Day 7 is as clear and beautiful day as you could have at sea. Clear blue skys, azure waters, puffy playful cu’s, and little us, beavering along northbound at about 7 knots. We have not seen a single ship, boat, nothing but birds since leaving. We are about 850 miles north of Honolulu now, making good progress. The winds have moved into a more favorable quarter for our comfort and the waves have abated slightly. We have our sea legs, so are back on our feet doing more than just lurching from berth to cockpit, as so characterizes the first days of a passage when beating up wind. And so, ladies and gentlemen, for your viewing pleasure, for the first time ever, i will attempt to post a PHOTOGRAPH to our blog by email post from offshore!! Yes, folks isn’t that amazing!! Some of you know we are quite band width challenged out here. Our only connection with the outside world is via our trusty ICOM 706 MKIIg Ham radio. We hook our computer up to a gadget called a pactor modem (for ‘packet’ radio)which takes our computer created emails, chops it into bits. The modem then takes control of the ham radio, calls up a ham base station, transmits the bits, which are received and recreated into an email and stuffed into the internet for your reading pleasure. Your replies make the same journey in the opposite direction when we call up the base station to see if we have any mail waiting. There are about 50 ham base stations around the world which provide this service, for the fun of it. Excellent, but by pure internet standards, S L O W. So please don’t try this at home……no photo replies! In the photo I am sending, if it makes it, you sill see our position in red in the lower left hand corner and you will see our intended course to Vancouver arching northward over the top of the north pacific high, making landfall at the north end of Vancouver Island. Each diamond on the route is one day’s sail (140 nautical miles on an average day)The arrows are wind direction and speed indicators. Each full fletch on each arrow equals about 10 knots or about 17 km of wind speed. This weather file is called a grib file and this is the forecast for Sept 7, six days away. Who know if this is how it will come to pass? Everyday, I download a new set ol grib files forecasting out about 7 days using the same email function that brings you this. So far our long range strategy is holding together. Stay tuned. One thing you do not see on this photo are any tropical storms. This is a good thing. If I hear back this photo gets posted I will send out a picture of one of the tropical storms lurking outside the frame of this picture. Today, Irena and I celebrate our 16 th anniversary of being together. Wow, ten of them sailing about. Tonight we will toast to our good fortune and to our friends who helped us get so far! Cheers Cresswell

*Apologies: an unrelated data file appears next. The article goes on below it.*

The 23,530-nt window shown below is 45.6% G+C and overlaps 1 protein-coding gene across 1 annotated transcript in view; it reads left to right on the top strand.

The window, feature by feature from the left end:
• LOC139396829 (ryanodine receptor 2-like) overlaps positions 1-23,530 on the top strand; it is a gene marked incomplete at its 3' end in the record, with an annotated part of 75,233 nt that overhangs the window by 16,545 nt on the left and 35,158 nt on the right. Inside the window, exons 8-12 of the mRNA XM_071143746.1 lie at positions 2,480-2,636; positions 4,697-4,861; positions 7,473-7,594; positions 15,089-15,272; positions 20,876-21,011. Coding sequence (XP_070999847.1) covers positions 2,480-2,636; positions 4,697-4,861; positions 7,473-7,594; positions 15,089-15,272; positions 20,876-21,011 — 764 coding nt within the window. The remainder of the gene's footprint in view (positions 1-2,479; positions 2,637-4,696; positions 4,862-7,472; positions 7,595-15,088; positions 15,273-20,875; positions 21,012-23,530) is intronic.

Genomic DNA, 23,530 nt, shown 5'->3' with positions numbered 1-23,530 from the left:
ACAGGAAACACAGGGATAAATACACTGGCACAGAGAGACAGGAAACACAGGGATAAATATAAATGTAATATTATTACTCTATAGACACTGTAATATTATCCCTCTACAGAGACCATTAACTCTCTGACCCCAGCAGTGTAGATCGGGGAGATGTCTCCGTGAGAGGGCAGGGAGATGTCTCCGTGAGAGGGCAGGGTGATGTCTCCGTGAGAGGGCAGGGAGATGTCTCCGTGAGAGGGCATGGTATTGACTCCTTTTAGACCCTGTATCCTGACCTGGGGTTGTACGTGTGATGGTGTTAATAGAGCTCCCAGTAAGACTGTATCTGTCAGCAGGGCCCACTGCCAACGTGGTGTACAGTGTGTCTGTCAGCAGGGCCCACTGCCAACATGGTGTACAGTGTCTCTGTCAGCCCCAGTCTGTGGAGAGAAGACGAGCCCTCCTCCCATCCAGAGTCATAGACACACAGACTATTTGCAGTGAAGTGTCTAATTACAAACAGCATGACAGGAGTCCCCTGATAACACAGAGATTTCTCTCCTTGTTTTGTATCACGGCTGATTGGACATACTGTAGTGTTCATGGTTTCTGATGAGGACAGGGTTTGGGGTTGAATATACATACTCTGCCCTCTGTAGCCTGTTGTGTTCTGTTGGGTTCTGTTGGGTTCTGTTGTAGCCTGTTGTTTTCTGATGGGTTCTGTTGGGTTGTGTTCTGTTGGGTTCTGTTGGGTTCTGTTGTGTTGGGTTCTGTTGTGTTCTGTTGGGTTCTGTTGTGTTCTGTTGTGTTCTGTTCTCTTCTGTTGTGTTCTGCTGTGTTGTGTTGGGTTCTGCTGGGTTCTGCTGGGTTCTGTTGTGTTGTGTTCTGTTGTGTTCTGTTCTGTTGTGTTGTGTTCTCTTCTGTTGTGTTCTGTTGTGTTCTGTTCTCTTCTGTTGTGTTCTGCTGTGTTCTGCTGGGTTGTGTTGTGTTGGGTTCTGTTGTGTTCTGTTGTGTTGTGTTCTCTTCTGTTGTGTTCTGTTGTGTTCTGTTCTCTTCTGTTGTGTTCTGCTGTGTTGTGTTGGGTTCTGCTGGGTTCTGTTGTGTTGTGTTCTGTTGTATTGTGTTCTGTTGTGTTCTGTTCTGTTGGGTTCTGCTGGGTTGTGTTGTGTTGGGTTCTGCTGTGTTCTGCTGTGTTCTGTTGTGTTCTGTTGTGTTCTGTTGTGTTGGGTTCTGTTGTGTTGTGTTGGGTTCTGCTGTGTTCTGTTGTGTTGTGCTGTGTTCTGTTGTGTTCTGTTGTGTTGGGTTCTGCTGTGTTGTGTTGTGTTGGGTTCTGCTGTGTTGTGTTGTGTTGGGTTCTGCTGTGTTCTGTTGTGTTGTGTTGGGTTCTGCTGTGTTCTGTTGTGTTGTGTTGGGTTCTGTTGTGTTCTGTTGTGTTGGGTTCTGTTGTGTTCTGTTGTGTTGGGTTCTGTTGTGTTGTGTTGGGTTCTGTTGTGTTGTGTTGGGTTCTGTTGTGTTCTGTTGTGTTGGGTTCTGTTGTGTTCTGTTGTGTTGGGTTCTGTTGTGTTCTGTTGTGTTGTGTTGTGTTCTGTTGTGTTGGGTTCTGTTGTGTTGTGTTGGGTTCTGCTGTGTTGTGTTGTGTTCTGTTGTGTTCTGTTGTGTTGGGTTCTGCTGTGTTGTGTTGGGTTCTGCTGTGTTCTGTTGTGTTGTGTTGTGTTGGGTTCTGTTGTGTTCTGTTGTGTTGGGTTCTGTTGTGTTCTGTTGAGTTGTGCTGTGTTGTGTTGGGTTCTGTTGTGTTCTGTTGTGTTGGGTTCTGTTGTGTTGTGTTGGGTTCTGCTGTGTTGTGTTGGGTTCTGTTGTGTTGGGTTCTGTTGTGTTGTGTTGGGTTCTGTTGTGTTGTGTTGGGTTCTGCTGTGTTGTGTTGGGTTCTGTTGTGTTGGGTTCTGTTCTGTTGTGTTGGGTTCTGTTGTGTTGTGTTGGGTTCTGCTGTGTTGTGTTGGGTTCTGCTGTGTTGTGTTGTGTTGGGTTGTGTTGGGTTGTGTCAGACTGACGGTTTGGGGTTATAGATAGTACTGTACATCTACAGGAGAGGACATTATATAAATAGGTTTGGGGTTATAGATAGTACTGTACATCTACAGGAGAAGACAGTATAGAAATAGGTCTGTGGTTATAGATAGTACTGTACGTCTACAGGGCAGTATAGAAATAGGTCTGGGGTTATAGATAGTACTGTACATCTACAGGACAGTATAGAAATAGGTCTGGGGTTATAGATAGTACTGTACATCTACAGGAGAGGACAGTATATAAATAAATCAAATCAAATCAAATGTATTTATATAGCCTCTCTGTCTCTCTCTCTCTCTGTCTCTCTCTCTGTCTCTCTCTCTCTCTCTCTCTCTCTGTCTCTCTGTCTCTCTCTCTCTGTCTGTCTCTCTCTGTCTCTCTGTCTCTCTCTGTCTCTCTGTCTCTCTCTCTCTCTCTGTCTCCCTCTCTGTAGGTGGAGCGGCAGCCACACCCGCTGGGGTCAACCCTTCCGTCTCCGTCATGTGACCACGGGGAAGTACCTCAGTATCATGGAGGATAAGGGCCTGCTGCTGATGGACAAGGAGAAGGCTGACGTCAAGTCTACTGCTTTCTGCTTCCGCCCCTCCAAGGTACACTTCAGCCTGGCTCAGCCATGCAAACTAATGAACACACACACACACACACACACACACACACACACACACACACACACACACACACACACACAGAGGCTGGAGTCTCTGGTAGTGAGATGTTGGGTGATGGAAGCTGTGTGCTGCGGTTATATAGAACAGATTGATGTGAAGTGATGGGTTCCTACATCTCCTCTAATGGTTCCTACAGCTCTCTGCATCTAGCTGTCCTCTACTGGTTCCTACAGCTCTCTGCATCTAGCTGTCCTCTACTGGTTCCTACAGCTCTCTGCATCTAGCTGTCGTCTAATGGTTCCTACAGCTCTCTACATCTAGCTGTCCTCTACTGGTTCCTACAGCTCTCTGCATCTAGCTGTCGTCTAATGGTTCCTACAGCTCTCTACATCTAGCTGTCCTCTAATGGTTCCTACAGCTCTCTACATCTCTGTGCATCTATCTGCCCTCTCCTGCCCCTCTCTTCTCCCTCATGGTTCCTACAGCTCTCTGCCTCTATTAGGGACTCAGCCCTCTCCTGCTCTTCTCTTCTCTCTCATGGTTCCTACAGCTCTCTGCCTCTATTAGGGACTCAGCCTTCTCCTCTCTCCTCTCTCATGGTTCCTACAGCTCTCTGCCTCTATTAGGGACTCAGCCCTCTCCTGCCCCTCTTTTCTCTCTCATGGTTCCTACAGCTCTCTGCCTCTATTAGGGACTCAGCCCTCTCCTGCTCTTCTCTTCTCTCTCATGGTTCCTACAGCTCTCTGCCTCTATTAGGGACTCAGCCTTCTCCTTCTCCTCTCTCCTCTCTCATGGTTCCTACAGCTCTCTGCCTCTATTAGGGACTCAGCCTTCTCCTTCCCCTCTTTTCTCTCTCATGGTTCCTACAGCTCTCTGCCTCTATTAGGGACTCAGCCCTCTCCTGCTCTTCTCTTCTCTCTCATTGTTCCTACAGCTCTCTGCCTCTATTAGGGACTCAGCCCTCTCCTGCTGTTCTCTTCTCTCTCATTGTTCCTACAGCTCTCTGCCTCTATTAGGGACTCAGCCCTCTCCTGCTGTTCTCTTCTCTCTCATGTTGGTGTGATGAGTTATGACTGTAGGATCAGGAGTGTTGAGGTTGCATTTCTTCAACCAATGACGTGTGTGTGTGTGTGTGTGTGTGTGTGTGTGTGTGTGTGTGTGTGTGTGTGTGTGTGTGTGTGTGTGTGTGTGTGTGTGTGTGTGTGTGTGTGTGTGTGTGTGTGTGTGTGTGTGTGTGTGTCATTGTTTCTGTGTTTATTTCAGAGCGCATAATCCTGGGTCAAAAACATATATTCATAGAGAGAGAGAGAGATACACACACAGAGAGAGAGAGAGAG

Steady as she goes!
Posted in Uncategorized